The Significance of Resurrection
When we say that Jesus rose from the dead, we need to be clear about what we mean. The word “resurrection” was not something invented by Christians, and much of what they said about it was not new (though they did give it a new twist). Resurrection was something that existed in discussions of the afterlife long before Christianity came along, and to understand Christian resurrection, we need to have a basic understanding of this discussion and how Jesus’ resurrection fits into it.
Greek and Jewish Views on the Afterlife
The two main views that we’re concerned with are the Greek and the Jewish views. Without getting too detailed, I want to point out a couple key differences between them and then explain how the Christian view compares. The Greeks thought of death as escape from the body. Death was the point at which the outer garment was shed, and consequently, death was seen as the great liberator. So, for them, death was not the problem, because man was better without his body. When you died, you went into the afterlife (and various places within that depending on your life on Earth), but death was basically a one-way ticket.
The Jewish view, on the other hand, was a bit different. Death was not the great liberator; it was a curse that resulted from sin. At this point, things began to diverge a bit. Not all Jews believed in the resurrection (the Sadducees, for example, did not), and the theology of the afterlife was something that developed over time. For those who believed in the resurrection (like the Pharisees), man would have gone into a disembodied state after death to await final judgment and eventual return to a bodily existence.
There are two main things that I want to point out in comparison of the views. First, the Greeks viewed death as the point at which man gained his freedom, whereas the Jews viewed death as a curse that resulted from sin. Second, the Greeks viewed the final state of man as being a soul with no body, whereas the Jews who believed in the resurrection thought of man in his final state as having both a soul and a body.
Christianity and the Afterlife
Now, when we talk about the Christian view of the afterlife and resurrection, basically we’re looking at the Jewish view (specifically, that of the Pharisees) with a few changes. The Christian view presupposes the Jewish connection between sin and death. Therefore, Christians view death as something that came into existence as a result of the Fall and as a problem that needs to be solved. That also means that we’re talking about a body in the person’s final state. The person who is resurrected does not simply float around in space as a soul with no body. Resurrection involves a return to bodily existence.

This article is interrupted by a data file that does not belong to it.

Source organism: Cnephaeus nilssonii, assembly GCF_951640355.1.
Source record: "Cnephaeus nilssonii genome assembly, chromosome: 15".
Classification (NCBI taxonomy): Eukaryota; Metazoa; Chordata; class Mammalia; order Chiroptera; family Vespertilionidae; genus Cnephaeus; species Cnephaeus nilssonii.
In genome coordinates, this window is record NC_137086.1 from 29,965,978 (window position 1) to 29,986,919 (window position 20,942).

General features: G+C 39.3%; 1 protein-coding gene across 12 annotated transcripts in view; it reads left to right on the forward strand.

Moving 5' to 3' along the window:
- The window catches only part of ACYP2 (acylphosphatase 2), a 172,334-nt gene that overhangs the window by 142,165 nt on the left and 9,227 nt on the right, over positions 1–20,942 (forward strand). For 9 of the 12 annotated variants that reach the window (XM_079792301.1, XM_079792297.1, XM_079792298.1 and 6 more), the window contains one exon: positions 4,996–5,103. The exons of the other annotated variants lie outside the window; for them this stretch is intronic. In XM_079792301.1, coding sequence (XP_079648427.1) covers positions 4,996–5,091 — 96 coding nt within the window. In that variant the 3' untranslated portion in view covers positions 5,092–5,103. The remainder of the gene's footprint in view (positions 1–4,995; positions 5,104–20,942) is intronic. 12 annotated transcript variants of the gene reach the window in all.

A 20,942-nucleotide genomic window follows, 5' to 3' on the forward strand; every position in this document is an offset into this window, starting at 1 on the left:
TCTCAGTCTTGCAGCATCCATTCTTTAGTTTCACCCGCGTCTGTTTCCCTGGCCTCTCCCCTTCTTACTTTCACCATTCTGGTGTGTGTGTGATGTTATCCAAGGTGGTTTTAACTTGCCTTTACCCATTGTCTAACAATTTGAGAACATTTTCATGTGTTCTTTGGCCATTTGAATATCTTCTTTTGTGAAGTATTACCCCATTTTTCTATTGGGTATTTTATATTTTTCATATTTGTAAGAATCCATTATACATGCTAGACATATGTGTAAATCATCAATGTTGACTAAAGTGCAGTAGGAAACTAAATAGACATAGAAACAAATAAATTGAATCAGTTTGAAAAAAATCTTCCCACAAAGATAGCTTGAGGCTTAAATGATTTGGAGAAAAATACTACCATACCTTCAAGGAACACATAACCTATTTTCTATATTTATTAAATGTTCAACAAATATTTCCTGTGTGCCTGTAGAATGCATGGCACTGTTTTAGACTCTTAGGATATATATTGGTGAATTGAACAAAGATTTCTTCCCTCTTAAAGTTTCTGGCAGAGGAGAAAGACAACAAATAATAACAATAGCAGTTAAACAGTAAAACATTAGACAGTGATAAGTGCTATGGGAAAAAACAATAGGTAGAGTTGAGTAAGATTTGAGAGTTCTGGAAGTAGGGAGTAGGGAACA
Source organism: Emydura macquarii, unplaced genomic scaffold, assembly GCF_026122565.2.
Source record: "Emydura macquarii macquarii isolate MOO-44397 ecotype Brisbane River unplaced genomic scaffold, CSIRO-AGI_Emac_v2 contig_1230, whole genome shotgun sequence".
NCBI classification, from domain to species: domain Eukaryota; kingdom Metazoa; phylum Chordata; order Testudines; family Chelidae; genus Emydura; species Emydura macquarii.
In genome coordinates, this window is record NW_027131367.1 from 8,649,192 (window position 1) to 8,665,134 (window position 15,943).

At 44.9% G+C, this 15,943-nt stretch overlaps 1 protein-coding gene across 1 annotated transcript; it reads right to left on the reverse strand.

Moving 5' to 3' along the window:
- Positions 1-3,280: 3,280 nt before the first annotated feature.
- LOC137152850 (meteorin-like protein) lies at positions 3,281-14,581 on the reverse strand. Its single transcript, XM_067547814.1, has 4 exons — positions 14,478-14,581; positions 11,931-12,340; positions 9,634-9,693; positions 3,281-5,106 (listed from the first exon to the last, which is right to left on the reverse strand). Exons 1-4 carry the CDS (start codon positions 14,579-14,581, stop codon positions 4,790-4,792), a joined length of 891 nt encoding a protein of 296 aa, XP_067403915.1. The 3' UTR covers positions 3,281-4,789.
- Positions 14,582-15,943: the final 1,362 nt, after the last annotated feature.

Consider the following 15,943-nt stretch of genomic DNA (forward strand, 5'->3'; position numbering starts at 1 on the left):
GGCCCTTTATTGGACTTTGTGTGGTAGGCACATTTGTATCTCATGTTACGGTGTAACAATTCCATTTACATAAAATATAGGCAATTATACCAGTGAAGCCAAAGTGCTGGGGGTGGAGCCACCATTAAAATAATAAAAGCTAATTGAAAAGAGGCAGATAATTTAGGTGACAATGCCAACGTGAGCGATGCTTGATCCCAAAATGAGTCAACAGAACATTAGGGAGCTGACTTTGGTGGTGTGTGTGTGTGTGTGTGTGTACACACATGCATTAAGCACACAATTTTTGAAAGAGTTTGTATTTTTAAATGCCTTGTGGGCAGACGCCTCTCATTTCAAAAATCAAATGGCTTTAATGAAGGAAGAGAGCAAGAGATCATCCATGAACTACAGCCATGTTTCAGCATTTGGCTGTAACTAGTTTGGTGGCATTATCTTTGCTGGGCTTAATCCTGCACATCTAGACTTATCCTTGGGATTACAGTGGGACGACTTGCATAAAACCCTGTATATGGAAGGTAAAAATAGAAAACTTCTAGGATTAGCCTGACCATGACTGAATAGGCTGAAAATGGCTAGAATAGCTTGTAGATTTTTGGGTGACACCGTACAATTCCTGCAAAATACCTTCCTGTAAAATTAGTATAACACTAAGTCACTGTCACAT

In order to reverse the effects of sin, one cannot simply trade one sort of existence for another as if he is making a compromise with sin and death. For death to have been defeated, all the effects have to be dealt with. That means that man needs to be returned to his original (embodied) state. Anything less would mean that sin had not been adequately dealt with and the effects of the Fall not reversed. The point of resurrection on the Christian view is that the problems that resulted from the Fall have been fully dealt with. Christian resurrection claims that God has finally fixed what was wrong with man.
Where We Go Wrong Today
The problem we have today is that the way Christians talk about the afterlife sounds a lot more like the Greek view. Christians speak of heaven as a disembodied existence that’s supposed to be really great. Unfortunately, this isn’t what we see in Scripture. If you look at the last two chapters of Revelation, you will see that the end of all things is not believers floating around on a cloud somewhere with a harp, it is Heaven coming to Earth. The final state of man is an Earthly existence with a body that bears a striking resemblance to the Garden of Eden. The end of all things is the return to the way things were meant to be before all the problems happened.
This is why Jesus’ resurrection was such a big deal. It was the announcement that God has acted to begin renewing man from his fallen state into the way he was meant to be. It meant that the beginning of the end had now come. This is why the early Christians talked about the end coming soon. It was because through the resurrection of Jesus, the end had been announced. The problems of sin and death had been dealt with, and man was finally being renewed. This is also why the gospel was known as the “good news.” The end of sin, the end of death, and the end of the effects of the Fall are the best news there could be. Man is being returned to full humanity, and God and man can once again exist in harmony. The resurrection of Jesus represents the climax in the story of God and man.